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God’s Word for You

Numbers 6:5 The Nazirite (Part 2)

by Pastor Timothy Smith on Friday, June 25, 2021

5 During his entire vow of separation no razor is to pass over his head, until the time that he has separated himself to the Lord has been completed. He will be set apart as holy. He is to let the hair of his head grow long.

In this matter, as with avoiding alcohol, the Nazirite resembled the High Priest, but there was a difference. A High Priest had to keep the ornament of his head, his hair, in good repair. That is to say, he could not let his hair become “unkempt” (Leviticus 10:6), which is taken by some to mean arranged, brushed or combed (the undersigned can attest to the futility of combing or brushing hair that is curly, but late into my fifties I have yet to find a word for what I do in the morning with my hair, mostly with water and fingers, except “take care of” or “make kempt”). Having hair that was seen to was the High Priest’s sign of separation for God, and having hair that was unshaved and uncut was the Nazirite’s sign; they may have been identical in many cases. In Ezekiel’s idealized vision of the heavenly temple, priests were to keep their hair trimmed (Ezekiel 44:20), but that is the closest we come to a command to priests about the length of their hair, and we must be careful about applying anything in Ezekiel’s Temple Vision (chapters 40-48) to anything other than a way of depicting the New Testament covenant of peace and forgiveness in Old Testament priestly terms.

The man who struggled with the hair-cutting prohibition of his Nazirite vow was Samson, although his struggles were tied to other issues in Samson’s life. Nazirites were not forbidden from marrying a wife or having children (Samuel had a wife and family, 1 Samuel 8:2; 1 Chronicles 6:28). Samson had relationships with at least three different Philistine women: his Philistine wife from Timnah (Judges 14:1), the prostitute of Gaza (Judges 16:1), and Delilah from the Valley of Sorek (Judges 16:4). Without addressing Samson’s sins regarding the prostitute or his unmarried relations with Delilah, it was specifically the prohibition of cutting his hair that Delilah wanted to know about. She was being used by her countrymen to subdue Israel’s great champion, and while he slept, she called in a man “to shave off the seven braids of his hair, and so began to subdue him” (Judges 16:19).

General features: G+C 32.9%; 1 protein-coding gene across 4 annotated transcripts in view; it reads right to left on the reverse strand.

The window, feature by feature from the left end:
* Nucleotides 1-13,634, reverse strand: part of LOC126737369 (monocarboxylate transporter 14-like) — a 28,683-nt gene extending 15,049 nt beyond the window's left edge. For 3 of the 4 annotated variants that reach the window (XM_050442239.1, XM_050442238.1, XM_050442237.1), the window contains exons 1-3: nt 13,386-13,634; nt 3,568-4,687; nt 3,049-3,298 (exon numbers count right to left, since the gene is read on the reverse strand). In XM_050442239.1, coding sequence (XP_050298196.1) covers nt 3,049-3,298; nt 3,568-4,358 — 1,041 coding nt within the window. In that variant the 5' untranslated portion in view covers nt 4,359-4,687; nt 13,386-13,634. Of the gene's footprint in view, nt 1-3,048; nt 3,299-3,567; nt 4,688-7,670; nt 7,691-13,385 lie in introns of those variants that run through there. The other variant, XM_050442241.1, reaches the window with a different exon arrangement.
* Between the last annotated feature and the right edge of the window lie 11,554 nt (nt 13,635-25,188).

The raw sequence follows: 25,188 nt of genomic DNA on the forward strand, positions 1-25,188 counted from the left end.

We must be careful when we read about these things, that we don’t think too lightly of Samson or the three legs of the Nazirite’s vow (wine, hair, and death). It doesn’t matter what a rule is, or how inconsequential it seems at first. After a while, any rule will become unbearable to the sinful man. If I were to tell you that you mustn’t use a pencil for a year, you would come to tell me how impossible a rule this is after a week or so, even if you can’t think of why you would need a pencil today. The vows of Samson and the Nazirites set them apart for special service to God. That service was always different. Samson was Israel’s judge and champion, and destroyed many enemies of God’s people when they were threatened and attacked. Samuel was God’s prophet, and anointed the first kings of Israel (Saul and David). John the Baptist was God’s prophet as well. He inaugurated baptism as the Christian sacrament and he baptized Jesus, but just as important, if not more, was that his was the finger that pointed to Jesus and said, “Behold the Lamb of God!” When Paul took a vow, it was to help other men with a vow, and God used that vow and a silly misunderstanding to get Paul arrested and brought before Caesar in Rome (Acts 18:18-28:31). So even if this vow is not something we see today or fully understand in the pages of the Scriptures, we can see how God used flawed, sinful men and women to carry out his will in the world. Would Hannah’s prayers have been so fervent without the malicious taunting of her rival wife (1 Samuel 1:6-7)? Not that the rival Penninah was doing anything but sinning with her cruel words.

This seems to bring up the question about whether God sometimes requires sin. This is never true. God works despite our sins. We could bring up many examples as long as we remember that God does not ever command sinfulness. The Holy God is not the source of sin, but he brings about his plans despite our sins. Sometimes he even uses the sins of this person or that, but he does not need to. In fact, he does not want us to sin, hating our sin (Deuteronomy 16:22), and disciplining us for our good that we may share in his holiness (Hebrews 12:10). Consider your life today and the things that you do. What is to God’s glory? Even those things that seem so ordinary give God praise and can show our devotion to him. If your righteous acts go unseen by everyone except God’s Holy Spirit, then be comforted that your motives are pure. If you find yourself under any constraint like the vow of the Nazirite, that’s no sin or flaw. But giving God glory with your words, with the things that you do, and even with your innermost thoughts, without having taken any vow—this delights the Lord. Ah, to be a forgiven child of God and to know that I serve him! It is better than a cool breeze on a hot summer day.

In Christ,
Pastor Timothy Smith

Pastor Tim Smith

About Pastor Timothy Smith
Pastor Smith serves St. Paul’s Lutheran Church in New Ulm, Minnesota. To receive God’s Word for You via e-mail, please contact Pastor Smith.


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